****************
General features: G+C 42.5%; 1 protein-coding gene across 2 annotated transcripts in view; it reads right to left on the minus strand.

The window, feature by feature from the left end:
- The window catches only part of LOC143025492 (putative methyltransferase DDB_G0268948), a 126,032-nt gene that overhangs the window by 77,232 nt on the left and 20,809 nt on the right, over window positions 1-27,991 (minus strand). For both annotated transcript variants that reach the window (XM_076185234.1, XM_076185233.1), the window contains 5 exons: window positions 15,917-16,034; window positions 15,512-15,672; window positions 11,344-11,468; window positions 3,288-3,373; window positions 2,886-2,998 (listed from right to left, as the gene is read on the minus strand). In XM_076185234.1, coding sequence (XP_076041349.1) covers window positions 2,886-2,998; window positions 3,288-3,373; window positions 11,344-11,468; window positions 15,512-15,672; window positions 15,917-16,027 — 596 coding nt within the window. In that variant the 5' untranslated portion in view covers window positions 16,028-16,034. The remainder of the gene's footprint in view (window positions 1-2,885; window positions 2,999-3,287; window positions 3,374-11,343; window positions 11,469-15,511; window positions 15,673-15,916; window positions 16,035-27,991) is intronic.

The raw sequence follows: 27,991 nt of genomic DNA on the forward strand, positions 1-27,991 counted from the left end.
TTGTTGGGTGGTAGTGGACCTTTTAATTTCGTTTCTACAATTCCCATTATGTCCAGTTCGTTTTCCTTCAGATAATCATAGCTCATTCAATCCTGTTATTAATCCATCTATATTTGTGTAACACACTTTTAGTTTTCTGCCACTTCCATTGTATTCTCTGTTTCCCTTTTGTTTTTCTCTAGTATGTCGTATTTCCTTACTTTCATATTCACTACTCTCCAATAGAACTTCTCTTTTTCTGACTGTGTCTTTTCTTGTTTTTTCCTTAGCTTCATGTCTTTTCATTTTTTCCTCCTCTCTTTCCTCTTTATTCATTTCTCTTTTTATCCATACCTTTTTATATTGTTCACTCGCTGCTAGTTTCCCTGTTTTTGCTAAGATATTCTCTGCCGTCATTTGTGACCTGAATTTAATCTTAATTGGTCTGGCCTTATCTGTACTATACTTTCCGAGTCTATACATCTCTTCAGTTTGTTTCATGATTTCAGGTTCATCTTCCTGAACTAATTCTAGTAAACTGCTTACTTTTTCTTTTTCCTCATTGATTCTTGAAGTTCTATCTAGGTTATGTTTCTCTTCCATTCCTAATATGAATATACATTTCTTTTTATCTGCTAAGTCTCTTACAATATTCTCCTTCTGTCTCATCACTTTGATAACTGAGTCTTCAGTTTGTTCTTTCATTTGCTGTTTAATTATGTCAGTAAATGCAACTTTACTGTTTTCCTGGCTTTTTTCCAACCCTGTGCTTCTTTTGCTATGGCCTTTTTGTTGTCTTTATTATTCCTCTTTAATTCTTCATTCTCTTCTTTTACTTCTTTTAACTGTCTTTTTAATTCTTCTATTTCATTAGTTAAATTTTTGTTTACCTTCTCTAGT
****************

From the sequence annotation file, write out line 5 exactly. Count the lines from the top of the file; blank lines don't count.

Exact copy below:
TTGTTGGGTGGTAGTGGACCTTTTAATTTCGTTTCTACAATTCCCATTATGTCCAGTTCGTTTTCCTTCAGATAATCATAGCTCATTCAATCCTGTTATTAATCCATCTATATTTGTGTAACACACTTTTAGTTTTCTGCCACTTCCATTGTATTCTCTGTTTCCCTTTTGTTTTTCTCTAGTATGTCGTATTTCCTTACTTTCATATTCACTACTCTCCAATAGAACTTCTCTTTTTCTGACTGTGTCTTTTCTTGTTTTTTCCTTAGCTTCATGTCTTTTCATTTTTTCCTCCTCTCTTTCCTCTTTATTCATTTCTCTTTTTATCCATACCTTTTTATATTGTTCACTCGCTGCTAGTTTCCCTGTTTTTGCTAAGATATTCTCTGCCGTCATTTGTGACCTGAATTTAATCTTAATTGGTCTGGCCTTATCTGTACTATACTTTCCGAGTCTATACATCTCTTCAGTTTGTTTCATGATTTCAGGTTCATCTTCCTGAACTAATTCTAGTAAACTGCTTACTTTTTCTTTTTCCTCATTGATTCTTGAAGTTCTATCTAGGTTATGTTTCTCTTCCATTCCTAATATGAATATACATTTCTTTTTATCTGCTAAGTCTCTTACAATATTCTCCTTCTGTCTCATCACTTTGATAACTGAGTCTTCAGTTTGTTCTTTCATTTGCTGTTTAATTATGTCAGTAAATGCAACTTTACTGTTTTCCTGGCTTTTTTCCAACCCTGTGCTTCTTTTGCTATGGCCTTTTTGTTGTCTTTATTATTCCTCTTTAATTCTTCATTCTCTTCTTTTACTTCTTTTAACTGTCTTTTTAATTCTTCTATTTCATTAGTTAAATTTTTGTTTACCTTCTCTAGT